Yesterday, March 29th the Supreme Court heard arguments in Duke v. Wal-Mart, the largest employment discrimination class-action suit in American history. What began in 2001 by six female employees will now include more than a million women and may cost the retailer billions in damages.
In 2001, Betty Dukes sued Wal-Mart for sex discrimination in a lawsuit filed on behalf of every woman who worked for the company since 1998—roughly 1.5 million women. According to the plaintiffs, a common culture of sexism led to a pattern and practice of discrimination against women working at Wal-Mart stores nationwide. The New York Times reported that women make up only 33% of the company’s managers but comprise 65% of hourly employees.
Although the Supreme Court has not yet decided if the all women should join in a single case, the pending lawsuit has turned the spotlight onto the issue of continuing gender discrimination in the United States.
Sociologist and Best-selling author BJ Gallagher published a column on the Huffington Post connecting Duke V. Wal-Mart to challenges women face in the business world. According to Gallagher, women in business are often ignored by the “dog ears” of their male counterparts. The problem with this kind of discrimination is that it is difficult to quantify. But Gallagher backs up her claim with some concrete numbers from the Wall Street Journal business best-seller list. In a story those of us at the OpEd Project are all to familiar with, Gallagher reports that of the top 15 titles listed each week, almost 100% are written by men.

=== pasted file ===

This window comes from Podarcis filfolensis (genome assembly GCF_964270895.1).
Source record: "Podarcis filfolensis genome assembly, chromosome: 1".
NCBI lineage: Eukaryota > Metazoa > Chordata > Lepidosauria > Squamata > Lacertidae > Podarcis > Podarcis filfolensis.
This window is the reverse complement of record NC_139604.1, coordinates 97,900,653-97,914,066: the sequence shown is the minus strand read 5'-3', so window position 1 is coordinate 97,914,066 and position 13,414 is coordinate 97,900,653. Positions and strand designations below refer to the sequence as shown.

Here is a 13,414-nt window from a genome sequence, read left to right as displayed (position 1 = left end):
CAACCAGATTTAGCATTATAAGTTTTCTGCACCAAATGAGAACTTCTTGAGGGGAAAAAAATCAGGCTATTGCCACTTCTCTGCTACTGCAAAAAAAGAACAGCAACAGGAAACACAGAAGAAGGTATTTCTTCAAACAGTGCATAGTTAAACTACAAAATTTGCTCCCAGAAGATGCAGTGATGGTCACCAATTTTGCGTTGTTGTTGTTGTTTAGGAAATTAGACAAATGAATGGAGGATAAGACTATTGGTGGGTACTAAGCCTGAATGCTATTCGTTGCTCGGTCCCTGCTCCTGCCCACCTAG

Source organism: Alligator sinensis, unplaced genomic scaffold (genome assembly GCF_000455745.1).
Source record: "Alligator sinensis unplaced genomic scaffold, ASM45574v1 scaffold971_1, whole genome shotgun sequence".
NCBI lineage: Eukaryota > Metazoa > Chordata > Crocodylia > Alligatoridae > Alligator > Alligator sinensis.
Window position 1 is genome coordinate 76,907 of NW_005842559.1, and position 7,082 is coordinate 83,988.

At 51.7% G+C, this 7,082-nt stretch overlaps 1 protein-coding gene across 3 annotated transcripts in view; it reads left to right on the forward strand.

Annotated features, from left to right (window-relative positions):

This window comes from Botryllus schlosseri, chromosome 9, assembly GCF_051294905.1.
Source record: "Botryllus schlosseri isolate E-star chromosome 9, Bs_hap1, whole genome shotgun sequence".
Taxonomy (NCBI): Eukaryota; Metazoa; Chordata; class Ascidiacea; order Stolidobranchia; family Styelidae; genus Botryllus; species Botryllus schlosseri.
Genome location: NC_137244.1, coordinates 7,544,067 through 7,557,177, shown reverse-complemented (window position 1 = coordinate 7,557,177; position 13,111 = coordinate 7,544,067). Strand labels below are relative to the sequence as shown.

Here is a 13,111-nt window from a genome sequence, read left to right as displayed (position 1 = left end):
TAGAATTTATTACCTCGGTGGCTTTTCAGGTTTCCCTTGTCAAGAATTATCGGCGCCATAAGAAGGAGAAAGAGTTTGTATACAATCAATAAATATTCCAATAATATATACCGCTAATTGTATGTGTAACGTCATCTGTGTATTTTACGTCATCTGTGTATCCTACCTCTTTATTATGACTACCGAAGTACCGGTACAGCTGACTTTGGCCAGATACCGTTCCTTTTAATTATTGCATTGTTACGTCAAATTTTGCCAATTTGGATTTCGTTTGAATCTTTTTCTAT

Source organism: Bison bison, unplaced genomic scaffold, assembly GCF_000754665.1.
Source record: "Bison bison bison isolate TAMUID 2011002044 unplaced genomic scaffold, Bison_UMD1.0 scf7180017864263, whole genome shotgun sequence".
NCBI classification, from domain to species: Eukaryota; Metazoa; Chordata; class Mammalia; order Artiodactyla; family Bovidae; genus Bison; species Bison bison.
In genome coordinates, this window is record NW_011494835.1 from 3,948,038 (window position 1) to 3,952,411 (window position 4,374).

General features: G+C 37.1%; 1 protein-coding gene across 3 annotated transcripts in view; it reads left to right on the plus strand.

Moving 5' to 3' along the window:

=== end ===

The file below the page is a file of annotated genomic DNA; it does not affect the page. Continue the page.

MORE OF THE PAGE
If this reflected a true lack of female experts from the business world, this would be less of an issue. But Gallagher writes “more new businesses formed were started by women than women in the last twenty-five years … and women business owners employ 35% more people than the Fortune 500 combined!“
Women are still paid less than 80% of what men in comparable jobs are paid. If the Wal-Mart class action suit is taken on by the Supreme Court, their decision will probably be its most important business ruling this term. Regardless of the outcome, the efforts of the Wal-Mart women are sending a wake-up call to the corporate world. Sexual discrimination, no matter what we may wish to believe, is still a major problem. If you have an experience or idea regarding women in the workplace, now is the time to voice it!